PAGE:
9. Razz......my exercise routine prob won't work for you, but I'll tell you anyway. By the way, you're right.....it is amazing the way you feel once you start a routine and stick to it. It becomes a part of your day and it's sorely missed when you have to pass on it once in awhile. Anyway, I do weight training. Even with my rebuilt arm, I find that weights make me feel good and make me look good (at least that's what my wife tells me, but she could be pulling my leg). I also like to hike in our Utah mountains. I can't wait for winter cause then I get to snowshoe and ski. I have given up cycling for this year....got tired of being hit by cars. Maybe I'll do more next summer. My schedule for the weights depends on how I feel. Sometimes early in the morn, sometimes late afternoon. I bought my wife (who also has SD) a set of 2lb and 3lb dumbells that are soft covered to protect her hands. We also have a weight machine system (from Sears) in our basement. It is safer to use than heavy free weights. Keep in shape so you can write that next book.
  10. Congrats Razz.........Now I have a big question. When I buy my copy (and I will) can I send it to you and have you autograph it so that, years later, when you become another James Patterson, I can say to my friends, "Ah, I knew her when she was just one of us."? Seriously, you deserve all of the platitudes for a job well done.
  11. Well, I went back to pulmonary doctor, got my prescription for the cyclophosphamide, prednisone and some antibiotic. They're sitting on my kitchen counter, staring at me. I'm getting over a chest cold (ignited by my bronchoscopy done 2 weeks ago) and so I'm supposed to call back on Monday. If I'm better, I will then start. Interesting. The last 3 times I did this, I had no reservations. But then I wasn't taking the drug combo I'm going to take this time. Honestly, I'm more bothered (not worried) about taking 60mg of pred every day for 3 weeks. I know what it's going to do. Not looking forward to it. My wife suggested getting another PFT done as a way to convince me that I should or should not do this. My lung function has changed....just having 2nd doubts on whether this (the cyclophosphamide-pred) is needed yet. Just thinking aloud.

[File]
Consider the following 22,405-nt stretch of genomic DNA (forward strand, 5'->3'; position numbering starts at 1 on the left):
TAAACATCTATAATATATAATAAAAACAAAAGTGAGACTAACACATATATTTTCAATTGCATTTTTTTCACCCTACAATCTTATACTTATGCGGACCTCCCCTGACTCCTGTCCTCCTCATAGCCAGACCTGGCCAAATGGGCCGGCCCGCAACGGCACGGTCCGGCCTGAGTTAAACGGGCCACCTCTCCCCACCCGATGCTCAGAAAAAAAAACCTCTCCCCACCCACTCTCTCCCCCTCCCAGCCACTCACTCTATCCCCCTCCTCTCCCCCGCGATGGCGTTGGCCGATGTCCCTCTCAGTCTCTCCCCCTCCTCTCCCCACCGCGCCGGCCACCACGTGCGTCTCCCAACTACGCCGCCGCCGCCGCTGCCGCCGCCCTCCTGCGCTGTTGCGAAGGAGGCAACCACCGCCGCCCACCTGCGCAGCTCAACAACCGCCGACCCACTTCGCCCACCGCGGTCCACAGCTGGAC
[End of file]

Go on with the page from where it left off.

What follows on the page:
12. So I called my pulm.doc and left a message voicing my concerns. I've been on pred forever....usu. in the 5-10mg range....and I've been on 70 before for months. So I'm well versed in this good/bad drug. I've also done the cyclophosphamide thing, tho only in IV form and not pill. Anyway, he called me back and we talked for 10 minutes. He decided on no action now, we'll do the PFT test again at the end of the month. Then, we would look at the results and decide what action to take. He even suggested that if need be, we can do the cyclophosphamide without the pred or maybe a lower dose. He said he had been doing research ever since he heard my message. I might add that this doctor is awesome. He has to be as my wife will be seeing him shortly for her lung problems. So, for now.......it's back to the everyday life with scleroderma. Don't you just love it? Never a dull moment.
  13. Karen......I could make housecalls to Long Island, but since I live in Salt Lake City, I'd have to charge you a bunch for the outcall.
  14. First of all, Karen, think about changing your pillows. My wife (who also has scleroderma) and I went to a local bed and bath store and bought the Therapedic pillows. They're a bit pricey, around $100, but well worth it. They conform to you head and neck. We were able to get rid of all of the other pillows and use just the one. She got the small one and I got the large. Also, look for one of the many different herbal bags that you can find (like the rice bags).....probably also at this store. They come in different shapes so as to conform to your shoulders or neck or both. They can be microwaved for heat or put in the freezer for cold. If you use heat and cold alternately, do heat first for just a small amount of time followed by cold for a little longer time. I'm with Tru.....no pred. Try over the counter stuff. If you lived close by you could schedule a session with me. I'm a massage therapist and I deal with neck and shoulder issues every day. Good luck.......hope you feel better soon.